With so much talk about inflation in general, more specifically the upcoming public sector pay rise and whether the increase will be above the inflation rate, I thought I’d take a look at charity sector pay over the last five years to see how it compares.
Using a combination of our own data collection and archived job adverts from Third Sector, Charity Job, The Guardian, I started to build up a picture of salaries for different job types in different locations.
It very quickly became apparent that I’d bitten off waaaaay more than I could chew. So, I made the following decisions to try and make the task a little more manageable:
- In an effort to simplify things, I thought I’d stick to fundraising in London. It was still too much, so I simplified it further to just ‘officer’ and ‘manager’ level jobs, then just ‘manager’ jobs – I’ll stick the rest on the back burner for future blog based ramblings.
- In an attempt to make things as comparable as possible, I only used roles advertised directly by charities. I used the upper end of a salary banding, if one was advertised, and measured the mean of the middle 80% by year to ignore outliers.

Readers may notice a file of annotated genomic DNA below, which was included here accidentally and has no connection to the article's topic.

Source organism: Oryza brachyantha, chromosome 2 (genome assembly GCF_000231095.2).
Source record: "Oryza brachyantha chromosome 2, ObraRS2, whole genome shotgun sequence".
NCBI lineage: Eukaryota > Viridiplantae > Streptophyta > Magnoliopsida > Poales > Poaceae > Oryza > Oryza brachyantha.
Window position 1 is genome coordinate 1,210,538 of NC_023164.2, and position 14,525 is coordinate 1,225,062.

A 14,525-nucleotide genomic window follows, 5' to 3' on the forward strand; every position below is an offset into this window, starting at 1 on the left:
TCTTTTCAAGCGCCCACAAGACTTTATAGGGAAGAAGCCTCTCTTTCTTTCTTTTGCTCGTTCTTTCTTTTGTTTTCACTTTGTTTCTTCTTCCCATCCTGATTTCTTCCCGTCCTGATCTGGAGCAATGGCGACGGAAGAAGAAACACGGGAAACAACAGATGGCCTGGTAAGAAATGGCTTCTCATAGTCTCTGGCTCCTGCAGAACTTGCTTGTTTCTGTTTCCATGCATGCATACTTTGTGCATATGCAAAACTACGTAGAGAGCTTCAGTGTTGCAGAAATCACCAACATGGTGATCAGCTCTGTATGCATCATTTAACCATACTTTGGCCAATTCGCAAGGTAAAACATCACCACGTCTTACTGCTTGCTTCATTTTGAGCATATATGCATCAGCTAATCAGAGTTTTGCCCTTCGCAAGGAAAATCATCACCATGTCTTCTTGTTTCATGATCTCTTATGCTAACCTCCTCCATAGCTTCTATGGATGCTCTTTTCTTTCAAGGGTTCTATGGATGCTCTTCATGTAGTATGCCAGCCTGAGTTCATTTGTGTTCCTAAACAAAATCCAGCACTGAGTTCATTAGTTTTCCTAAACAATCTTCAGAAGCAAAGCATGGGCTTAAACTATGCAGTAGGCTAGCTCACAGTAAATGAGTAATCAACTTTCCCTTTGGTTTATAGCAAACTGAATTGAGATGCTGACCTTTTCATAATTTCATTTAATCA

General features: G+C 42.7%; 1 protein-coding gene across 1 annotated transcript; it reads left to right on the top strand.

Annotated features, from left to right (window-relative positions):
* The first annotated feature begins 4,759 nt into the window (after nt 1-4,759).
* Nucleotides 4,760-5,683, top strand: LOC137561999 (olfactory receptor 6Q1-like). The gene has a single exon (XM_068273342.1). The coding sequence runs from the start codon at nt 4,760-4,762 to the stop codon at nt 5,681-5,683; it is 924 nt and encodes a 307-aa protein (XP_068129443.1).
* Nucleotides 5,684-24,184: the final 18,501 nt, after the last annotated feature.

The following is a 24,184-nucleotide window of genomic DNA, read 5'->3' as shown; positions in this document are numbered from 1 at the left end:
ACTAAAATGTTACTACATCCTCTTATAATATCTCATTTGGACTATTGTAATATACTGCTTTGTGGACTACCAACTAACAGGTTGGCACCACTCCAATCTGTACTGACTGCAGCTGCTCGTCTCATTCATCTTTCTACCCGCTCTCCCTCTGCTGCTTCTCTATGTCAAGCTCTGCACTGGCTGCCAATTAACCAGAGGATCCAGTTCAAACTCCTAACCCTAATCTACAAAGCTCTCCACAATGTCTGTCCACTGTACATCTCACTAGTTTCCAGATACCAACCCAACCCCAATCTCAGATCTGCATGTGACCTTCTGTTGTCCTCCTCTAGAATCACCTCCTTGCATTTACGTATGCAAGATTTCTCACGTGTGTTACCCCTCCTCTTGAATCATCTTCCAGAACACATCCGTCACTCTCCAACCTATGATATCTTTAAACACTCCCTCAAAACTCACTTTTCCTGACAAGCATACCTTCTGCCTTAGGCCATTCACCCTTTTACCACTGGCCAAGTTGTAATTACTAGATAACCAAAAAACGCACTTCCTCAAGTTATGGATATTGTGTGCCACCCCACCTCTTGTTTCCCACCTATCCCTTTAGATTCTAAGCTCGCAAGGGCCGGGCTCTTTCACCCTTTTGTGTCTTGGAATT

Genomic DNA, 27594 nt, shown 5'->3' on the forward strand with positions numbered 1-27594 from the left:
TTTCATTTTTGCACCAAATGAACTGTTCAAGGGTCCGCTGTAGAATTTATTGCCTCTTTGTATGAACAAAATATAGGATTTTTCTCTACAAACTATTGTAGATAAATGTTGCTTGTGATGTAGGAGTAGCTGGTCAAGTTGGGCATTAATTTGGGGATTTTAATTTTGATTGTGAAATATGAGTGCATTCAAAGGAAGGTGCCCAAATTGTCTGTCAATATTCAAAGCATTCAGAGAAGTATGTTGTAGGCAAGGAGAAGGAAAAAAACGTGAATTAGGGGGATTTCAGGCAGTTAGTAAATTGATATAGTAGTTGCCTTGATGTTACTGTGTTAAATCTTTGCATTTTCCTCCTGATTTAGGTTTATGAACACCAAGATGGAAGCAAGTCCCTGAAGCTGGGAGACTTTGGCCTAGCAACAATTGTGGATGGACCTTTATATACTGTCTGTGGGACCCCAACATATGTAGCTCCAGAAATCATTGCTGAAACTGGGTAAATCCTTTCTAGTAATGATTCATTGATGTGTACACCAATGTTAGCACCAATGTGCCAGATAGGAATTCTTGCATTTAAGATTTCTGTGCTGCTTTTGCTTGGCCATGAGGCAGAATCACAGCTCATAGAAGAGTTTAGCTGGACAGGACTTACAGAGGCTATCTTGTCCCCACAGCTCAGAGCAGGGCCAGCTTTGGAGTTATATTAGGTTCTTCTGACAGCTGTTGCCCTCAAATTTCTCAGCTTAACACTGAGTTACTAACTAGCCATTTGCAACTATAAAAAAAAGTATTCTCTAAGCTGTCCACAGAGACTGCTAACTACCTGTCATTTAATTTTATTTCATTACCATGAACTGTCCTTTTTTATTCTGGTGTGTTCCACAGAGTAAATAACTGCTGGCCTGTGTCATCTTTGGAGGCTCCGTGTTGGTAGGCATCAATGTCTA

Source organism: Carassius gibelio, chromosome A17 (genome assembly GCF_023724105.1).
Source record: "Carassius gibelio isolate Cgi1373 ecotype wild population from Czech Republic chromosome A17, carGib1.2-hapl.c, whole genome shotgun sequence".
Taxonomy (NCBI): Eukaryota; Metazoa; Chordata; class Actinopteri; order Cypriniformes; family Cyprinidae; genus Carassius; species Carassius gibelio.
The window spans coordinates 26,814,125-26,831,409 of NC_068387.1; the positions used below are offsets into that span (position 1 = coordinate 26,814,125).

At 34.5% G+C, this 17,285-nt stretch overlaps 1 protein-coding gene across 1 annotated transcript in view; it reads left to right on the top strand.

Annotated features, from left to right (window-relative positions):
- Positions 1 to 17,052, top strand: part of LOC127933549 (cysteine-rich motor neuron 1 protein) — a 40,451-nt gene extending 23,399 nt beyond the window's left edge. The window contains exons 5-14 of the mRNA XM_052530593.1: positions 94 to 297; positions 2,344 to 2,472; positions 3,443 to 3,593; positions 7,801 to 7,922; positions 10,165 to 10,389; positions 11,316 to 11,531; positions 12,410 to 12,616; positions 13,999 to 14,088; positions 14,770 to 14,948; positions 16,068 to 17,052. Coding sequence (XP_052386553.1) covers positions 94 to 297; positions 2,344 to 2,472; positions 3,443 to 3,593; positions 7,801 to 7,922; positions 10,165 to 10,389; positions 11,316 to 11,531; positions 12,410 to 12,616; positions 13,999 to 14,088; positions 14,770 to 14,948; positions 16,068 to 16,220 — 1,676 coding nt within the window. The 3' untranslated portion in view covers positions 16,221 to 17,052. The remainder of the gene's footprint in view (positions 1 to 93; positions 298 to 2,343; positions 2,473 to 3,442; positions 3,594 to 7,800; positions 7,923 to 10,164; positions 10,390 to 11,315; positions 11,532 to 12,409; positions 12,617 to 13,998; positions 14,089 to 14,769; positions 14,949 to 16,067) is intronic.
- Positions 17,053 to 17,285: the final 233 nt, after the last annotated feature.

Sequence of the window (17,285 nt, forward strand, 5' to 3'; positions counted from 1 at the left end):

- I used the Bank of England inflation calculator to for the math.
My efforts generated this:
|Mean Salary||Inflation-Adjusted Salary||Difference on national inflation|
In this example, the inflation-adjusted salary has been taken from the previous year, if you ignore the intervening years and calculate what the salary would be (if it kept in line with inflation) until August of this year you’d expect the mean to be £40,481 which is -2.75% under the inflation rate over the five years.
So, it seems charity sector pay (in this very specific example) does consistently fall behind inflation. I’m not sure what happened in 2017 for there to be such a big jump, a cynic might say it was because that was an election year so more money was given to the third sector to boost the perception of the incumbent government. That would also explain the drop the following year and the boost in pay in the following 2019 election – but that’s pure speculation.
It seems that there was a drop in the mean salary during the bulk of the pandemic but not by a huge amount and that it’s (so far) rebounded somewhat in 2021.
Anyway, I’ve got more data than I know what to do with, so I’ll leave this here for now, but will come back to it and welcome any suggestions. Feel free to drop your thoughts to firstname.lastname@example.org.